Since 2014, we have worked to develop a problem-based learning curriculum that teaches and encourages youth to take a greater, more meaningful, stake in the processes that lead to positive changes in the neighborhoods where they live, go to school, work, and play.
Young people understand technology and adapt well to its advancement. They benefit from it as a means to learn, communicate, and entertain. They build virtual communities online and even work to maintain them. However, young people are unlikely to understand why the real-life neighborhoods they live in succeed or fail and how they could play a role in their future. Participation is low and there is a sense of widespread apathy. “Why should I get involved when no one will listen or take me seriously?” At the same time their minds are full of raw ideas about how their neighborhood could be a better, more attractive, more fun, less dangerous place to live.
What if young people were taught what components shape a neighborhood and what factors make them fail or succeed? What if they were shown how to amplify their voice? Would they take advantage? What if they were taught how to use technology in order to build, substantiate, and share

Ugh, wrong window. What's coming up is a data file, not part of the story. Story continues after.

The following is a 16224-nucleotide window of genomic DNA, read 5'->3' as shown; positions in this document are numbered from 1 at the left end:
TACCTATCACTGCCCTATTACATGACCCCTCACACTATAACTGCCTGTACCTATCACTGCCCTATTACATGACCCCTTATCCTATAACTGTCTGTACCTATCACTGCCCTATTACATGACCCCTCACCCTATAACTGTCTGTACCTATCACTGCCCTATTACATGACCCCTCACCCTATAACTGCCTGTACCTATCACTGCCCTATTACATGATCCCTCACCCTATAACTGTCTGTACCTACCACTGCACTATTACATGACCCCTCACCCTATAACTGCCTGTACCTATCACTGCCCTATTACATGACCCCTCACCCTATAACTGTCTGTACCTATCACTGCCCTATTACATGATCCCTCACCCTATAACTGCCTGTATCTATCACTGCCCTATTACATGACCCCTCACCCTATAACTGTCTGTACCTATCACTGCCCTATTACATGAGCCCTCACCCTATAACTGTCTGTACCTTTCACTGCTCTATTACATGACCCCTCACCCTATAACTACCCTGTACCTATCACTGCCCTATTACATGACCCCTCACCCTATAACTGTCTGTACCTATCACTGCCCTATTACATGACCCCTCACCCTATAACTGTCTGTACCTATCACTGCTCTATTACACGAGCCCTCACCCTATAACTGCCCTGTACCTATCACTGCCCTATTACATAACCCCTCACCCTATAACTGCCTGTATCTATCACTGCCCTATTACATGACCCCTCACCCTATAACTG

their ideas? Would they be energized and incentivized to play a bigger role in the future of their neighborhoods? Educators and best practitioners will create access points and gateways to learning that will motivate action and incentivise continued civic participation and activism.
What We've Achieved
57 youth authored and driven digital campaigns advocating for positive change throughout the City of Chicago.
These campaigns are active in 37 different Chicago neighborhoods and affect 27 different aldermanic wards.
8,168 citizens have viewed the campaigns.
1,057 supporters from around the City of Chicago.